This is a great article by Jon Wyly. While this article is more than a year old, it’s even more valid today than it was in 2015. Jon had spoken in his article about those growing up with keyboards in hand, which today is very relevant. I do believe the original estimates to be a bit low, but one thing is for sure… people do shop for products online and then buy either online or in store.
What Jon doesn’t really touch on is the paradigm shift to mobile devices. Mobile devices are slowly creeping in as the preferred method of shopping over desktops. Why? Shopper’s phones are getting smarter and bigger becoming the ideal shopping platform because they are always at hand. There is a segment of that population who are not interested in having or owning a computer, but do have a smart phone. My point is, I think most statistics underestimate the impact mobile will have on business and those who shop, especially for businesses that have not addressed this trend. Now is the time to review and be ready or the impact can affect your bottom line. A couple of good examples of this is with Google’s SERPs now favoring mobile sites, Microsoft building their Windows 10 as a cross device platform.
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Here is Jon’s article…
SEMA DATA CO-OP
By Jon Wyly
Tell Me Again Why I Need to Be Internet Friendly…?
“It is forecast that by 2025, 20% of global retailing will be conducted through online channels.”
—Frost & Sullivan Mega Trends Research.
That’s why every manufacturer and reseller of consumer products needs to be paying attention today to where the Internet is going and learn how to leverage its substantial influence and power.
Now hear me out before you get your hackles up and declare me yet another of the “end of the brick-and-mortar” doomsayers. The statistics are there for anyone to read, and the fact-based opinions of some very sharp folks are telling us in no uncertain terms that consumers are continuing to gravitate to the Internet to research and purchase all sorts of goods. The automotive parts and accessories category is no exception.
Frost & Sullivan is forecasting that North American revenue from the online sale of auto parts and accessories will nearly quadruple in the next eight years to more than $16 billion. Some say that prediction is conservative. I agree.
Also, current information indicates that more than 75% of potential buyers of specialty automotive parts research on the Internet before buying. Not all buy online, but the information on the Internet is darn sure influencing what is being sold, if not where.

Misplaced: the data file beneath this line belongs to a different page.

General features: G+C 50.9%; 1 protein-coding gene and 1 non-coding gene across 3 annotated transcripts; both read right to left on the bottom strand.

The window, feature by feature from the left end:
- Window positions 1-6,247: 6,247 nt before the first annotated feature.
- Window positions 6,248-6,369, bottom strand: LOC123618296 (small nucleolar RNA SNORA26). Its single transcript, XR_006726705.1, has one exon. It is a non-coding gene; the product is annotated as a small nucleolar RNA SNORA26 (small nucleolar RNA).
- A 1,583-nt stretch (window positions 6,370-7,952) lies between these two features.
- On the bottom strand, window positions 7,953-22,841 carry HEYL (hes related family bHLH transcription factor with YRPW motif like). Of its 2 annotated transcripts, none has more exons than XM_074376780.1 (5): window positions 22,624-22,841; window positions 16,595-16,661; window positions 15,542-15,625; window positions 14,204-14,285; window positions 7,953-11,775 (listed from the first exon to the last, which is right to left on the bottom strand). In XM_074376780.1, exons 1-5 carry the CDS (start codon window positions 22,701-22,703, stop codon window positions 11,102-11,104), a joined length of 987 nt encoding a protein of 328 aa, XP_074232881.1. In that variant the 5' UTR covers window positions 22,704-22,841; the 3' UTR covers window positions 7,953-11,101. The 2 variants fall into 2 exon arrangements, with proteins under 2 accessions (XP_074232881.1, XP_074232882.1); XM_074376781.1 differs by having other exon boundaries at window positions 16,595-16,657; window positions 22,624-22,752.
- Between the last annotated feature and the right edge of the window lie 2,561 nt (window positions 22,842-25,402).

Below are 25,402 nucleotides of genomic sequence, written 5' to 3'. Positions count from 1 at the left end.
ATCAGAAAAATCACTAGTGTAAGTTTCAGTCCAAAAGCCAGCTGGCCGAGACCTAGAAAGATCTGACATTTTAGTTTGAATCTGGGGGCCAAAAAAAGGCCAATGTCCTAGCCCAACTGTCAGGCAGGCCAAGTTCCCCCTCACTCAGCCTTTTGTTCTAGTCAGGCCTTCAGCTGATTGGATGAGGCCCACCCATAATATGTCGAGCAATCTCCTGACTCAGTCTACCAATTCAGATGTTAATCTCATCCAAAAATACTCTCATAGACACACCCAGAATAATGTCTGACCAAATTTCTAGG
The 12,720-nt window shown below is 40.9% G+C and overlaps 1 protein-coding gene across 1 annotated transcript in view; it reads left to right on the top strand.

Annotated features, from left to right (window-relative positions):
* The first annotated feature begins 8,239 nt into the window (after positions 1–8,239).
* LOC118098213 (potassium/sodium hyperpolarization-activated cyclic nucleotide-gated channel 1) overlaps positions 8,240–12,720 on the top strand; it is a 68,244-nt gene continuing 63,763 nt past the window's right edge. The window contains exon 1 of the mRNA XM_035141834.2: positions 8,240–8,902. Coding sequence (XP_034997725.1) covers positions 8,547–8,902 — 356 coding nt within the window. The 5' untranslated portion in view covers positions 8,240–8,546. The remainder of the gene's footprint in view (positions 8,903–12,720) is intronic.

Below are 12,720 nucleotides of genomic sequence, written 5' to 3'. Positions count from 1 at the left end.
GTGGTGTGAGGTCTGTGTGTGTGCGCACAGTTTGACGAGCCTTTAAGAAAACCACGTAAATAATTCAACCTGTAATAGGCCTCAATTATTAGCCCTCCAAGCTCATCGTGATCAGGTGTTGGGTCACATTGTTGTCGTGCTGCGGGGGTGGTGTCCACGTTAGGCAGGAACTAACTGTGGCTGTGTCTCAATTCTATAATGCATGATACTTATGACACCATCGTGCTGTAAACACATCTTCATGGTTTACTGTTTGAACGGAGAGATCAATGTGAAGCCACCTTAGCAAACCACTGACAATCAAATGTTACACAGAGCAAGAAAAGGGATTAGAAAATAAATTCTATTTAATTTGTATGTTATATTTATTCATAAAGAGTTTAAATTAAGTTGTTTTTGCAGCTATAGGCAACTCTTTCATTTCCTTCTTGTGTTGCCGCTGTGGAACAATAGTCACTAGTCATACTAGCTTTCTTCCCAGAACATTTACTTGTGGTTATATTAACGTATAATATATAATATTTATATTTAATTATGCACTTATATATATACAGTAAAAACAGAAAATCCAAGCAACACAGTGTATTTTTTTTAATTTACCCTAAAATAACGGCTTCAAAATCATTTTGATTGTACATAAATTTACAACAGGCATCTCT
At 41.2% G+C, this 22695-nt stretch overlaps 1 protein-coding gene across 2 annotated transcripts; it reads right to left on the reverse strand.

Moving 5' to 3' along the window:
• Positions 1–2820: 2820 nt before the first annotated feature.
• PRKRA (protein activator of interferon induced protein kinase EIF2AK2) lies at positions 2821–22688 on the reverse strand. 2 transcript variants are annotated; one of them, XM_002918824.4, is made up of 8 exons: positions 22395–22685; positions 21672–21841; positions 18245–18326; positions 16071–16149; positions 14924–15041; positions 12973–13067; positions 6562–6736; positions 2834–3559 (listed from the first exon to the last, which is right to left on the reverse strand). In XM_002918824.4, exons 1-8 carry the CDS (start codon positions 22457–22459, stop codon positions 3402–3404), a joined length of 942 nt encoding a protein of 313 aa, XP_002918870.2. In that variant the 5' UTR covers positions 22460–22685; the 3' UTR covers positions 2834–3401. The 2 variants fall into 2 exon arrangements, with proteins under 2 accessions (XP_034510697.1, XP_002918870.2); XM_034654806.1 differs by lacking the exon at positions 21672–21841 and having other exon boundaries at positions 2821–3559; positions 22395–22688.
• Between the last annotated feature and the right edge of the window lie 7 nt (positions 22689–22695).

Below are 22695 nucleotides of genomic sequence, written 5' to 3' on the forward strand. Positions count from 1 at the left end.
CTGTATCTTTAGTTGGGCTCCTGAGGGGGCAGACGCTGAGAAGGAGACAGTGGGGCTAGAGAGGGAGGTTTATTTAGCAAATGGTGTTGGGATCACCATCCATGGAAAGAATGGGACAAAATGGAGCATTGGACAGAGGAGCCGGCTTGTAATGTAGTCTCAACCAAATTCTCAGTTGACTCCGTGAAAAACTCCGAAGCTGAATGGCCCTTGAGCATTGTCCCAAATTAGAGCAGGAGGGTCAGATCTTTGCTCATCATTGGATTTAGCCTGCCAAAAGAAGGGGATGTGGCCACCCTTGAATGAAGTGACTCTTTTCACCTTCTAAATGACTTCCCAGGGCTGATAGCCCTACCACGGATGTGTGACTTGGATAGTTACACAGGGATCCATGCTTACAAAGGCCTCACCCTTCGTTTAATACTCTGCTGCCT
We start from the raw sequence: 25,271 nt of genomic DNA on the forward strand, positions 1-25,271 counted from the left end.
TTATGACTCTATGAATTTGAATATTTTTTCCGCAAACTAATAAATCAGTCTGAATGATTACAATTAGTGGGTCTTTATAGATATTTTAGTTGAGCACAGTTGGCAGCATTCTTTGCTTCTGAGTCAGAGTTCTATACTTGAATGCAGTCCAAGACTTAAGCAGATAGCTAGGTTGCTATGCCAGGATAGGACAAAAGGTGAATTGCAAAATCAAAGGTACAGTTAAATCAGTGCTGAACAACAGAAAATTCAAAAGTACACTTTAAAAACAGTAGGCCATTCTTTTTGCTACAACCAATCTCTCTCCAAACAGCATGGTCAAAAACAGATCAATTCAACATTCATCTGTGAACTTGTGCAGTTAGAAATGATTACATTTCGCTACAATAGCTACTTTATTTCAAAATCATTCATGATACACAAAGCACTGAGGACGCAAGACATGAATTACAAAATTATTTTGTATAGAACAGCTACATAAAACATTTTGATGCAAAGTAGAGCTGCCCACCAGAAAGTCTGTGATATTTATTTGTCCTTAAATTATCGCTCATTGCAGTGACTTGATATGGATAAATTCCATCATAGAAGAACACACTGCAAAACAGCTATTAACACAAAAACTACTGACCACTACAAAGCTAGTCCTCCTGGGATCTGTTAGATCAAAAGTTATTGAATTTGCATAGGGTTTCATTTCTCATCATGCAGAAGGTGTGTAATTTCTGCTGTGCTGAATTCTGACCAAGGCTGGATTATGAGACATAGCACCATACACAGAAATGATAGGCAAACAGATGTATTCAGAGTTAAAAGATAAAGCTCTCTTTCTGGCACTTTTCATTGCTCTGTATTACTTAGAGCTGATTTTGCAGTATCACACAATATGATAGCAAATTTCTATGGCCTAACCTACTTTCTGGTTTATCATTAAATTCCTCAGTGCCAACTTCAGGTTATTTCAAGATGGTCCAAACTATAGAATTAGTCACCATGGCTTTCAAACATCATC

If you are a manufacturer, you must have your product visible in the right places on the web, and you need to control how it is being represented. If you are a reseller, especially in brick and mortar, you need to at least be aware of what is going on with your online competitors. Remember, the number of people who are moving to the web for research leading to a purchase is increasing steadily year over year. To make matters worse, younger consumers who were raised with a keyboard in their hands are natural-born Internet shoppers. As they become more affluent, this will only serve to increase the speed of that trend.
So how do you position for success in a marketplace that is moving steadily to the convenience, affordability and ease of search, click, found?
Manufacturers can start with making sure that products are well represented in all the right places and that potential online resellers are given fair consideration as legitimate opportunities for sales growth. Put aside the all-too-common position of “guilty until proven innocent” and get to know these new customers. And, as I have mentioned so many times before, get your product data in order and make it available! If you don’t control the content and message, your customers will try to do it themselves while often creating confusion, inaccuracy and excessive returns in the process.
If you are a manufacturer, you must have your product visible in the right places on the web, and you need to control how it is being represented.
Resellers, on the other hand, need to be good partners with manufacturers. Let suppliers know that their product data is critical to successful sales growth, and urge them to make it available. Respect and adhere to manufacturers’ policies, diligently ensure accuracy and completeness of your product presentations and create an atmosphere of confidence and trust. Support brands in your stores for more reasons than who has the lowest price this week. Measure quality, stand behind the products you sell with pride and work closely with manufacturers and their reps to truly create a market. After all, when was the last time you met a businessman who credited his good fortune and long-term growth to selling the cheapest stuff he could get his hands on?
via Tell Me Again Why I Need to Be Internet Friendly…? | Specialty Equipment Market Association.